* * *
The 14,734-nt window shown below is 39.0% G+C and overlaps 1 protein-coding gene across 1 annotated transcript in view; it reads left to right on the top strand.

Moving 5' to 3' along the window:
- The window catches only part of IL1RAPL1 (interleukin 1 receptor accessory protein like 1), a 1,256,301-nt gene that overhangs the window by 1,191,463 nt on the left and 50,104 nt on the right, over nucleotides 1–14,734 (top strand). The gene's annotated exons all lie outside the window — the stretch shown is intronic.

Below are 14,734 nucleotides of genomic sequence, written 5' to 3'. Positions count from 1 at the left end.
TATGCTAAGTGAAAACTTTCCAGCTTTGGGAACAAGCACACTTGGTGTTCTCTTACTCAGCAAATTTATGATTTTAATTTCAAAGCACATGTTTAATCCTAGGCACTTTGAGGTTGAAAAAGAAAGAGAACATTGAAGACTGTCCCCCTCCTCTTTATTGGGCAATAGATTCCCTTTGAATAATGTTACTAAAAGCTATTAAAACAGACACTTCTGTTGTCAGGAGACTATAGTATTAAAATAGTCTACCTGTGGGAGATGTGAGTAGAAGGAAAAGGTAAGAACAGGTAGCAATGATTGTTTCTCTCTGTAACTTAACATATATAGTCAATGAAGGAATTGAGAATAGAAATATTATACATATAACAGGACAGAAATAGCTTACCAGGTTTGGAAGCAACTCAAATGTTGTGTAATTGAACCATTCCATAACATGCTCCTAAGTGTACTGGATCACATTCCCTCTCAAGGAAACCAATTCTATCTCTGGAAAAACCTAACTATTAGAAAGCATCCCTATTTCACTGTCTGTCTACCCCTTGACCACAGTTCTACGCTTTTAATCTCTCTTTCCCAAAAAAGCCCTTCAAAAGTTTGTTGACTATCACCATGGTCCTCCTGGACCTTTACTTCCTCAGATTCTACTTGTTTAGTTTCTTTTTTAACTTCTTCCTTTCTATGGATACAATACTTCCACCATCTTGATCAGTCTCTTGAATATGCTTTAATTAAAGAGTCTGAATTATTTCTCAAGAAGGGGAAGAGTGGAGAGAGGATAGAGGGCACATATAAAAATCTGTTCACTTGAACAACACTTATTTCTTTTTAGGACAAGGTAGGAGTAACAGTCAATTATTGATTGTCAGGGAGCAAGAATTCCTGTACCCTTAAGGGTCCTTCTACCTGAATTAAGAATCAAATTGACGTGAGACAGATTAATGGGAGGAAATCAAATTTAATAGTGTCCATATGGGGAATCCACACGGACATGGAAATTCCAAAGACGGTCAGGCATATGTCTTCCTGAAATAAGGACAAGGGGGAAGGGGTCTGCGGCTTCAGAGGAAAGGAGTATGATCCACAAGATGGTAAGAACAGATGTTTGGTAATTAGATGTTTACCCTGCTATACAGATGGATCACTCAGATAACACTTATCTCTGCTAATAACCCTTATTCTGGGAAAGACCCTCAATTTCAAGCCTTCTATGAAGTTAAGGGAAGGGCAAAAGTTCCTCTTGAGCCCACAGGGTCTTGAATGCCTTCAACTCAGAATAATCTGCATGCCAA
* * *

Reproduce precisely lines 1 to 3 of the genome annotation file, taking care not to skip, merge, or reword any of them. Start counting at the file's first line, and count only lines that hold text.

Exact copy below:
The 14,734-nt window shown below is 39.0% G+C and overlaps 1 protein-coding gene across 1 annotated transcript in view; it reads left to right on the top strand.

Moving 5' to 3' along the window:
- The window catches only part of IL1RAPL1 (interleukin 1 receptor accessory protein like 1), a 1,256,301-nt gene that overhangs the window by 1,191,463 nt on the left and 50,104 nt on the right, over nucleotides 1–14,734 (top strand). The gene's annotated exons all lie outside the window — the stretch shown is intronic.